Keywords: Applicable law, choice of laws, environmental damage, environmental protection, European law, non-contractual obligations, predictability, polluter payer, Rome II, torts, transboundary pollution
Abstract: Early in 2009, the Rome II Regulation on the law applicable to non-contractual obligations came into force in the European Community. As the very first European Regulation on choice of law, it finally enables environmental lawyers to refer to a single primary source throughout the EC when dealing with conflict of laws issues (that is, cases having a foreign element, such as those involving transboundary pollution) rather than asserting the law applicable according to the private international laws of the numerous Member States. This article focuses on the rules relating to environ-mental damage and, in particular, on Article 7, which appears to be the 'black sheep' of Rome II. In contrast to Rome II as a whole, Article 7 has no real background in European tradition; it is expressly grounded in Community law, and, last but not least, it deliberately creates uncertainty. Despite its character as an inverse mirror of the system of Rome II, Article 7 is a welcome solution in the interests of the protection of the environment and it reinforces Community policies in the absence of further harmonisation in this field since, for the purpose of deterrence, the burden of uncertainty falls on the alleged polluter.
On 11 January 2009 Regulation (EC) No. 864/2007 on the law applicable to non-contractual obligations (Rome II)1 entered into force in all EC Member States with the exception of Denmark.2 It may seem to be one regulation out of many. For a private international lawyer, however, Rome II is a ground-breaking instrument: it is the very first European Regulation on choice of law.3 Of course, several Community instruments contain choice of law rules in respect of a particular area, but the main focus of these instruments has never been the choice of law itself.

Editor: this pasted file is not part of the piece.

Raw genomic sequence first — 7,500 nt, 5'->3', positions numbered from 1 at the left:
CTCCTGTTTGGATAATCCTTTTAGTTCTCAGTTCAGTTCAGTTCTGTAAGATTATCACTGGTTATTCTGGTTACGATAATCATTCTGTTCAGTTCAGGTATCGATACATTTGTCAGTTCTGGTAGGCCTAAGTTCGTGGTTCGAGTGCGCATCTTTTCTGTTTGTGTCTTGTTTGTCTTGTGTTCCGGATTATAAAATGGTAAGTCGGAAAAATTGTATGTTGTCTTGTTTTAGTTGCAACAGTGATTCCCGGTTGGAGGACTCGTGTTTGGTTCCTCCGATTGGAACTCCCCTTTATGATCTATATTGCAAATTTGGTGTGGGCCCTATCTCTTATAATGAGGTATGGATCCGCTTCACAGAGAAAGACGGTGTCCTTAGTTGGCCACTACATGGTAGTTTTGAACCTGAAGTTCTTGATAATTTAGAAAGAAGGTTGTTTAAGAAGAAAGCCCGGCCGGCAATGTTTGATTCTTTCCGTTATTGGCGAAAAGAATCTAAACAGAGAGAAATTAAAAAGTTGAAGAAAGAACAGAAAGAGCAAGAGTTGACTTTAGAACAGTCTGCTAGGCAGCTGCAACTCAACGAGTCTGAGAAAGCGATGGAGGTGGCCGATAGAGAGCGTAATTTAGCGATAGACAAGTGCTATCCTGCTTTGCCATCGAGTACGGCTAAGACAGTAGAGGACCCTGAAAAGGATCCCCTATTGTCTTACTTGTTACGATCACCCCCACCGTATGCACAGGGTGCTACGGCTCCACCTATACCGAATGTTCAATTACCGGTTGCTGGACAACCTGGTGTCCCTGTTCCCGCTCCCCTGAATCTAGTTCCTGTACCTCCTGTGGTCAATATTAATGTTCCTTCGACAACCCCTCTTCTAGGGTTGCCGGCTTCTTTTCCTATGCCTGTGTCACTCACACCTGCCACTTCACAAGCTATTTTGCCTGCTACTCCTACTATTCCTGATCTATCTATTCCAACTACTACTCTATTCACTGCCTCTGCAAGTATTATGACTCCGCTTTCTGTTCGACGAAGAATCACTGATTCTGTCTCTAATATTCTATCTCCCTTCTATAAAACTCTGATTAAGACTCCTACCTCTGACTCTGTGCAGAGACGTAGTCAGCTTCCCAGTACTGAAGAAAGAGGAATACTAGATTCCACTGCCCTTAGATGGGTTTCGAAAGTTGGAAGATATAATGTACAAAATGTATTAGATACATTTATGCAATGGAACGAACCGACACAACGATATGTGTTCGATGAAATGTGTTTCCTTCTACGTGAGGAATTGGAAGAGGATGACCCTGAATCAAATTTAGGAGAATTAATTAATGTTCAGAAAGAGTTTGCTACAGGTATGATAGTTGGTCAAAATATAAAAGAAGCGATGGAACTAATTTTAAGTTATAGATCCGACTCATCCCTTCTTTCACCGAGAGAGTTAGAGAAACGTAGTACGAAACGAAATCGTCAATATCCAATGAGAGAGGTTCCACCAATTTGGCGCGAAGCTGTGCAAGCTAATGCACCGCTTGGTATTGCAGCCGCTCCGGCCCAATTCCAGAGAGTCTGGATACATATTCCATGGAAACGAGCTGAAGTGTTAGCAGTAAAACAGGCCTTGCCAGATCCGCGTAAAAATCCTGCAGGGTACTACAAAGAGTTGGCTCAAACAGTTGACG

The adoption of Regulation (EC) No. 864/2007 is therefore a major step. It derived from the initiatives of the European Commission following the Treaty of Amsterdam, which, according to Article 65(b) of the EC Treaty, gave the Community competence to take measures to promote the compatibility of conflict of laws rules applicable in the Member States in so far as was necessary for the proper functioning of the internal market. The idea was that substantial tort law differs considerably across Europe. In the absence of a unified European tort law, rules on conflict of laws are therefore crucial. But the conflict rules themselves differed. This, it was argued, hindered the proper functioning of the internal market; hence the need to harmonise these rules in order to increase legal certainty. This opinion was challenged by many organisations responding to the 2002 European Commission consultation on a preliminary draft proposal for a Council Regulation on the law applicable to non-contractual obligations. It was argued that in practice organisations did not face problems with diverging private international law4 rules; on the contrary, a harmonised tort law was favoured.5 But the European Commission quickly came up with a proposal for a regulation on the unification of choice of law rules applicable to non-contractual obligations (Rome II).6
This proposal included an Article 7 on 'violation of the environment* which suggested giving the same choice of law (as was later enacted) to the person sustaining the damage. It was heavily debated. After several unsuccessful attempts to strike out the special rule on environmental law,7 Parliament aimed to restrict the application of the rule by means of a very narrow definition of environmental damage.8 The solution eventually agreed focuses on 'environmental damage' rather than the Violation of the environment' and gives a definition of the concept which is in line with other EU instruments such as the Environmental Liability Directive.